That's a good movie.  Another one, if you haven't seen it, is called "A crude awakening, life after the oil crash"  I could say it was somewhat life changing when I saw it.  Finally a logical explanation of fossil fuels.  At the time I was living in oil rich Alberta and everyone there always told me oil will never run out (especially not in Alberta anyway) , they just buy from OPEC to use there's up first (but it'll never run out?)  After that I started down the energy rabbit hole, few years later after the GFC My brother sent me a link to the crash course and it was explained even better.

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  • Mon, Jun 21, 2021 - 12:31pm

    #34
    FooBarr

    FooBarr

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    Posts: 131

    1

    YGTSM! I can't find them anywhere!!!!!!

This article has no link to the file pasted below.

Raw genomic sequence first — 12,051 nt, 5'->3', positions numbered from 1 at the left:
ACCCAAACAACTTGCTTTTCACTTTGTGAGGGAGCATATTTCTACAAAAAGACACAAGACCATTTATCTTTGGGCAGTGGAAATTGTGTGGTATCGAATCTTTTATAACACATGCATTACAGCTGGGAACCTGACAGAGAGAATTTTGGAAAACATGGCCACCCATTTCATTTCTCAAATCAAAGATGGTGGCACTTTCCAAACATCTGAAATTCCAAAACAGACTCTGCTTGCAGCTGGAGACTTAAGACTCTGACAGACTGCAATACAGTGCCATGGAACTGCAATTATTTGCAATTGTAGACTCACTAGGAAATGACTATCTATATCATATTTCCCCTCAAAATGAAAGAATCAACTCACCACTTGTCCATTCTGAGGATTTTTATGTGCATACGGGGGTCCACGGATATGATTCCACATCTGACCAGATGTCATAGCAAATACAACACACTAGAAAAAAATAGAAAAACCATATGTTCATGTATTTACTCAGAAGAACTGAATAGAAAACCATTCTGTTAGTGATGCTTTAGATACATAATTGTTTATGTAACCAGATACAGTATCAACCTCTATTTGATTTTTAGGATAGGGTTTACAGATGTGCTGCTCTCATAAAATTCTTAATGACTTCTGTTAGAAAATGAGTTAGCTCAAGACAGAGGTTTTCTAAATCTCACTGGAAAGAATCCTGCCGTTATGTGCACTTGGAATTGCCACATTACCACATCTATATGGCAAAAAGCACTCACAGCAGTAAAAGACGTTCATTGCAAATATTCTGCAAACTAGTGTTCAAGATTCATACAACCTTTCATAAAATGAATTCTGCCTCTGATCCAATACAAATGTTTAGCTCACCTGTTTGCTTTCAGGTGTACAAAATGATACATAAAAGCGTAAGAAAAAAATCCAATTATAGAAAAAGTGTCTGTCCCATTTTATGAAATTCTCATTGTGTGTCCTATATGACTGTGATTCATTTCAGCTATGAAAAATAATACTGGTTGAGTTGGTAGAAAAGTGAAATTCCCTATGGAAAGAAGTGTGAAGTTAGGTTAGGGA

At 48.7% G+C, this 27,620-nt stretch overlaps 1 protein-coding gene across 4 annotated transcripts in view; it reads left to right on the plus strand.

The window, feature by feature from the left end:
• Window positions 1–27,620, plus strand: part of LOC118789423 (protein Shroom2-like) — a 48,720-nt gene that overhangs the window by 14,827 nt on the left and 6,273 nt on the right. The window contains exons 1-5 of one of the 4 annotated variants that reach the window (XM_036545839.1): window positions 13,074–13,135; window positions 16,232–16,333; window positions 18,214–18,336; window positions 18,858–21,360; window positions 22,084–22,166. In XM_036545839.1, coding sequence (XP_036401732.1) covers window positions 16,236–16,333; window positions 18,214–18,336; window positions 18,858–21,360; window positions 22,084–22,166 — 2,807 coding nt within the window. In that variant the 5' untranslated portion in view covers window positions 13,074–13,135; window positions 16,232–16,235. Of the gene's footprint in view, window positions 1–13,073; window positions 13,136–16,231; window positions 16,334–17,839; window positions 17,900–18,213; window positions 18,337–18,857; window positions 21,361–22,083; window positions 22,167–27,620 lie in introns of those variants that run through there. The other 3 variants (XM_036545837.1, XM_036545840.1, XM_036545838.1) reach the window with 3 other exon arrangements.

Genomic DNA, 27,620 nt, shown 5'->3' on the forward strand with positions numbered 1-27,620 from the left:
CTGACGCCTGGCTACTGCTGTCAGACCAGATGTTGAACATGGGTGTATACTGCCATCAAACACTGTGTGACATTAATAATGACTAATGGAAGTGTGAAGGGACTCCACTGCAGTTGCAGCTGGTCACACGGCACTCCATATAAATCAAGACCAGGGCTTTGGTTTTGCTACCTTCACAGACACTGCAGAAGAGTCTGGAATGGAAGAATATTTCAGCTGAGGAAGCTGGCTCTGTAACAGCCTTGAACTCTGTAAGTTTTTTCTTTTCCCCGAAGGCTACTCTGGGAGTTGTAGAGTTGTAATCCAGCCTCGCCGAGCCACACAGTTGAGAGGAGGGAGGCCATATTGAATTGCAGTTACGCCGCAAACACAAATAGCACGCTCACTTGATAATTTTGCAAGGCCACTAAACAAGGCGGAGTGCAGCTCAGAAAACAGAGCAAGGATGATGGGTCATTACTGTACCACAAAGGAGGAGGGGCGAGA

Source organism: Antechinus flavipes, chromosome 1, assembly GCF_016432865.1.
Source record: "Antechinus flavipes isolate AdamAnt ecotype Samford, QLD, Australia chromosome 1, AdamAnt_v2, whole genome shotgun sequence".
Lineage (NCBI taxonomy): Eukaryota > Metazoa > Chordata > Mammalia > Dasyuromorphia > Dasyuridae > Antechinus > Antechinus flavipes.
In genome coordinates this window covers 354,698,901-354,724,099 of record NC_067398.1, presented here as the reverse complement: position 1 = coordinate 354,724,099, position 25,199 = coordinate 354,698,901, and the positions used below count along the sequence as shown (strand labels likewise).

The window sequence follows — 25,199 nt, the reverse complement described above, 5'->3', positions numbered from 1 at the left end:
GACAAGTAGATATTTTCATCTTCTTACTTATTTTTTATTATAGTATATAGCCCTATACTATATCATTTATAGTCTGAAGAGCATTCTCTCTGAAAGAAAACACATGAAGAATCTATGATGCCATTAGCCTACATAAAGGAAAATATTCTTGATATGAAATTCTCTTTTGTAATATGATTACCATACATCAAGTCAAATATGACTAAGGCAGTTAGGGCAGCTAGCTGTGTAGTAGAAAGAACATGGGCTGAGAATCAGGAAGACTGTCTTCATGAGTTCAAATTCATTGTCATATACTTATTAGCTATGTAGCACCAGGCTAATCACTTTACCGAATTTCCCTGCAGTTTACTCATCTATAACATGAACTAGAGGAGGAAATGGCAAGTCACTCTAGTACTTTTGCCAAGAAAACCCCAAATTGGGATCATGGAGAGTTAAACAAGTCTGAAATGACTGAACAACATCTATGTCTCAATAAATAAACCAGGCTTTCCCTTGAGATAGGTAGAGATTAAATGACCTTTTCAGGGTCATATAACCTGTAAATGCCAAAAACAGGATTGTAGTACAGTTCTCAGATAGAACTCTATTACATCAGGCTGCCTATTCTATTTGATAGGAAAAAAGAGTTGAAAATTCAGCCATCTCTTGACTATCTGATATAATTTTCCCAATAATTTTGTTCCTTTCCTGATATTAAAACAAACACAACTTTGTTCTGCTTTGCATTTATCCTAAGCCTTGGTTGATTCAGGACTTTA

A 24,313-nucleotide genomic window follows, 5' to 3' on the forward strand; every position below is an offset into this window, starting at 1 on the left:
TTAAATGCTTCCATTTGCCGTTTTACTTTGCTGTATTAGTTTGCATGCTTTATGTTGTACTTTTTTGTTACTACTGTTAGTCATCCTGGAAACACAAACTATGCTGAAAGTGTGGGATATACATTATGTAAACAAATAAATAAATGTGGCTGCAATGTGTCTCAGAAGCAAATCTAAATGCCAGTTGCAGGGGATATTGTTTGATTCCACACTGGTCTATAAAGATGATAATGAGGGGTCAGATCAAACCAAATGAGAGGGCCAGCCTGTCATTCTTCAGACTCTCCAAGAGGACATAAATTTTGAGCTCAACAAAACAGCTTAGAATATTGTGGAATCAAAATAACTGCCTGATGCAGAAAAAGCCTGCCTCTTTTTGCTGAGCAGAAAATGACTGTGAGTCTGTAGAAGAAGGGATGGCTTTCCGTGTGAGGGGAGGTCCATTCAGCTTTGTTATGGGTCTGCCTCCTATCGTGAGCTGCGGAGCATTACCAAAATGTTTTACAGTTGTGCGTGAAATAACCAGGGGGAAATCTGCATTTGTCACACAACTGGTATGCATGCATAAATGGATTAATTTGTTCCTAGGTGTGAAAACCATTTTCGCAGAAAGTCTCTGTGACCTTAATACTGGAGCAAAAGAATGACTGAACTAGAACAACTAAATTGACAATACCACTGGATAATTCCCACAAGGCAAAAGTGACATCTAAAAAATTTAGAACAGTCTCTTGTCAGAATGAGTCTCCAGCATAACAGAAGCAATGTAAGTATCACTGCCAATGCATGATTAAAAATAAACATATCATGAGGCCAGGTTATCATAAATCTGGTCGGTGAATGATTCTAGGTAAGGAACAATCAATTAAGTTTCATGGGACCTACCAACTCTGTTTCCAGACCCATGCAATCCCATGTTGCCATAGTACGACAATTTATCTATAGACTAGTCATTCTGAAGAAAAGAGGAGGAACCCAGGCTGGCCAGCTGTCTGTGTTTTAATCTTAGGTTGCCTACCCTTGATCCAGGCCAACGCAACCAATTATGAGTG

OMG!  The horror....I've been looking all over and can't find them anywhere!

    I've tried google, Amazon, Ebay, nada, el-zilcho.  I drove to Target, Walmart, Tractor Supply.  Dang it, gar nichts, waste of gas.

    I just can't find me a quality "Honey Badger Hat" for the big shing-ding this weekend at PolyFarms.  I'm going to feel so out of place, sigh.  Maybe some smart entrepreneur might have some for sale there...I'd really dig one in Kubota orange....

    About the only thing I could find is a bunch of lavender-colored dress shirts and cheap dinner jackets with puffy shoulder pads.  I thought about it, but then that'd probably be overkill for the farm and probably wouldn't match my open-toed birkenstocks anyway.

     

    ;^)

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  • Mon, Jun 21, 2021 - 1:12pm

    Kathy

    Kathy

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    Posts: 623

    2

    Funny I can’t find one either

    I’m looking for John Deere Green

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  • Mon, Jun 21, 2021 - 11:42pm

    #36
    EddieLarry

    EddieLarry

    Status: Bronze Member

    Joined: Jul 04 2020